Kyle Vanden Bosch won't be Lionized
September, 23, 2010
By Kevin Seifert | ESPN.com
Gregory Shamus/Getty ImagesKyle Vanden Bosch is doing his part to change the climate in the Detroit Lions organization.Over the years, it's happened to the strongest of personalities and the most earnest of players. When you lose and you lose, and then you lose some more, eventually everyone succumbs. In NFL parlance, they become (Detroit) Lionized.
Kyle Vanden Bosch hasn't gotten there yet, and here's hoping he never does. The Lions defensive end took some time this week to speak via conference call and offered the most sincere thoughts I've heard for why the Lions are closer to a turnaround than you might think. It was compelling not just for the words, or that they came from a player with eight years' experience on another team, but because they were layered on top of what has been the most unsung NFL performance during the first two weeks of the season.
As you see in the chart accompanying this post, Vanden Bosch leads all NFL defensive linemen with 17 tackles. He has followed through on his training camp promise to chase ball carriers all over the field, a pledge that is already spreading to some teammates, and said he is playing the best football of his career.
The Lions are 0-2 this season and have lost 39 of their past 42 games dating back to 2007. But Vanden Bosch said: "I was actually pleasantly surprised when I first got here at the talent and the people and the quality of players in this locker room. And the way I see it, there is no reason we shouldn't be winning now. I don't see this as a long-term rebuilding project. We should, with the pieces we have now, be able to win games. And this team is only going to get better down the road."
A start would be upsetting the Minnesota Vikings on Sunday at the Metrodome, where the Lions literally haven't won since the Clinton Administration. (It was Dec. 14, 1997, to be exact.) It's an extreme illustration of the Lions' plight over the past decade, one that makes Vanden Bosch's energy level all the more jarring. He said he has always played that way, but now he knows he can set a new tone for an entire franchise.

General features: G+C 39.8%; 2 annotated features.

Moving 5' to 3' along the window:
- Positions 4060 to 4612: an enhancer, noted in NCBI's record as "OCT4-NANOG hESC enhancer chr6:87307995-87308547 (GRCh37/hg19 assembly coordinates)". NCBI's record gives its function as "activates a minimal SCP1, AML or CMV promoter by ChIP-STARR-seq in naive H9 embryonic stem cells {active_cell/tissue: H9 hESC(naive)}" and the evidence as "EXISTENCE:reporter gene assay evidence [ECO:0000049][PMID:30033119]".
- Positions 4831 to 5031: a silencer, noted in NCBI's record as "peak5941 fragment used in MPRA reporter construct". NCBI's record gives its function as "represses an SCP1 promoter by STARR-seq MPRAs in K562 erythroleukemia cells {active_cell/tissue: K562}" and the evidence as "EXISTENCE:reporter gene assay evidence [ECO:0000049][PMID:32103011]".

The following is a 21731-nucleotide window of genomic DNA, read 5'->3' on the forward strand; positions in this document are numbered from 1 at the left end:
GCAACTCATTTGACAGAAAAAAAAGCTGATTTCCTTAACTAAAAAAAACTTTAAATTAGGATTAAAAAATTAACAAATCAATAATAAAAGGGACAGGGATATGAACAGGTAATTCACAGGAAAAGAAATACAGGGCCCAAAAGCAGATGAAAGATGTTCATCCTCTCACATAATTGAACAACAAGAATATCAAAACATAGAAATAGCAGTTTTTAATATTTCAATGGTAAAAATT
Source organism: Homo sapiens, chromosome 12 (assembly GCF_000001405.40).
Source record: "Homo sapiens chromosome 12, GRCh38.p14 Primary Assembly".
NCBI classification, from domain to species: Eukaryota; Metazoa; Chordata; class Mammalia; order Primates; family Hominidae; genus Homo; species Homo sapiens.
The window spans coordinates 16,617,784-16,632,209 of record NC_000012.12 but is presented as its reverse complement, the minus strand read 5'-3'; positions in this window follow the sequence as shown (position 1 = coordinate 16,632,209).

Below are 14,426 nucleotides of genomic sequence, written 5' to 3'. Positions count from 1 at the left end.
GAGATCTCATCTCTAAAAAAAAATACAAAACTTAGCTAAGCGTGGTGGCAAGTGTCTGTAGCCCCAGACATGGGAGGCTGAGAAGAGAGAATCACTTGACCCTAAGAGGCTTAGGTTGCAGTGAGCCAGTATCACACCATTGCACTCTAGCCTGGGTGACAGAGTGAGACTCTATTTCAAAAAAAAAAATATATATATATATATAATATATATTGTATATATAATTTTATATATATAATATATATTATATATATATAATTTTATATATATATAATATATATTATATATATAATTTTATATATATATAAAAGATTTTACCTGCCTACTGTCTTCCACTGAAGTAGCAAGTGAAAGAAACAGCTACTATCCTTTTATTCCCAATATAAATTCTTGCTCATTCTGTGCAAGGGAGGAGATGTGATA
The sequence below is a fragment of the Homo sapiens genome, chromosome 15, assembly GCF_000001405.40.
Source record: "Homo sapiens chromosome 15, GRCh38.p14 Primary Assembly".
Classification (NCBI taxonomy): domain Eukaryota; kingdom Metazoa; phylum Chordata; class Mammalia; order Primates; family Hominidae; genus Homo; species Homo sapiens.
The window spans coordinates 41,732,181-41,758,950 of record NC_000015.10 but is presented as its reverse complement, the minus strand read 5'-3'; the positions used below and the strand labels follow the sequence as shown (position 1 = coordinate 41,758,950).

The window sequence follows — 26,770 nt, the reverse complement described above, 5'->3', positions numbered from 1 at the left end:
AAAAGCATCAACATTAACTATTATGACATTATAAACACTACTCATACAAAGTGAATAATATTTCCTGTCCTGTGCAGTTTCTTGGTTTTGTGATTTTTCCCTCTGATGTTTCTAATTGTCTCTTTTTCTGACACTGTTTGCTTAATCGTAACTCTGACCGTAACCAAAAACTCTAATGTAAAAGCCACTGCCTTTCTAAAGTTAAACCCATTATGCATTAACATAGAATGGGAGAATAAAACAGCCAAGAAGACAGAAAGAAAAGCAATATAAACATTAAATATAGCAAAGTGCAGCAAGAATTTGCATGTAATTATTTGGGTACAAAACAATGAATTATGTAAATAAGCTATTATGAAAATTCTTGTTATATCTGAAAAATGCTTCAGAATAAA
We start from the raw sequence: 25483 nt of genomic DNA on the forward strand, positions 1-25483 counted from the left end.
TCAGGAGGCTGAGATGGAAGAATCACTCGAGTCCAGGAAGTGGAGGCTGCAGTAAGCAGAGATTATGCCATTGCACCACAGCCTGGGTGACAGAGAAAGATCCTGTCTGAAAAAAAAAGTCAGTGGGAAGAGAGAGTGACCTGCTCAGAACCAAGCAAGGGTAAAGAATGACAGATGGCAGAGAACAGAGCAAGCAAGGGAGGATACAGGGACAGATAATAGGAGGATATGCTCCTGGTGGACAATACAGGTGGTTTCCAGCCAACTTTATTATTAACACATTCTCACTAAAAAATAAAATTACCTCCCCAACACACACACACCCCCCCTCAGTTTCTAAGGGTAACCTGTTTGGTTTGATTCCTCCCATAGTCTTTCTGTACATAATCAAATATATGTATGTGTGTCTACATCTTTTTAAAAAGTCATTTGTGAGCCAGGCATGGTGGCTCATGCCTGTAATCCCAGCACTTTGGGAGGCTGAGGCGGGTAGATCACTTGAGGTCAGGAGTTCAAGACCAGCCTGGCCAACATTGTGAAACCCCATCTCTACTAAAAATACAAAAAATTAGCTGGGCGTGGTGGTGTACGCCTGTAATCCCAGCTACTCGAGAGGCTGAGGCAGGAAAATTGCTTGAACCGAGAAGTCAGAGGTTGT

"It's what I think about every day," Vanden Bosch said. "Part of the reason Coach [Jim] Schwartz brought me here was not just for my impact on the field, but my impact off the field and on this defense and just bringing a relentless attitude. It's part of who I am, but I make a conscious effort to bring that type of leadership to this team."
False hustle is usually a waste of time, but Vanden Bosch has channeled his into production. That's what tends to grab the attention of coaches and teammates.
Last week, Lions defensive coordinator Gunther Cunningham called him "the best football player I've ever been around in my life," which Vanden Bosch said was the "highest compliment a coach has given me." Meanwhile, it was hard to watch rookie Ndamukong Suh chasing Philadelphia quarterback Michael Vick last week and not wonder if Vanden Bosch's attitude hadn't already impacted him.
That's why I'm not ready to dismiss Vanden Bosch's claim that "the wheels are turning" toward establishing a winning program. And it's why I didn't think it was hokey when he said that players have made a point to describe themselves as "the new era of the Detroit Lions." Here's more:
"Really, anything that happened over the last 10 years, anything that happened last year, it isn't us. It isn't this core group of players. We feel like the only history that we need to focus on is what has happened this year. We are 0-2, but we need to learn from those losses and fix them quickly, because we feel like we can be a good team and compete and we can win games. Now it's just a matter of going out and doing it."
When you hear those words from a 31-year-old defensive lineman who is running down receivers 20 yards downfield, you tend to listen and accept a little more. Through two games, at least, Vanden Bosch has been worth every penny the Lions paid him.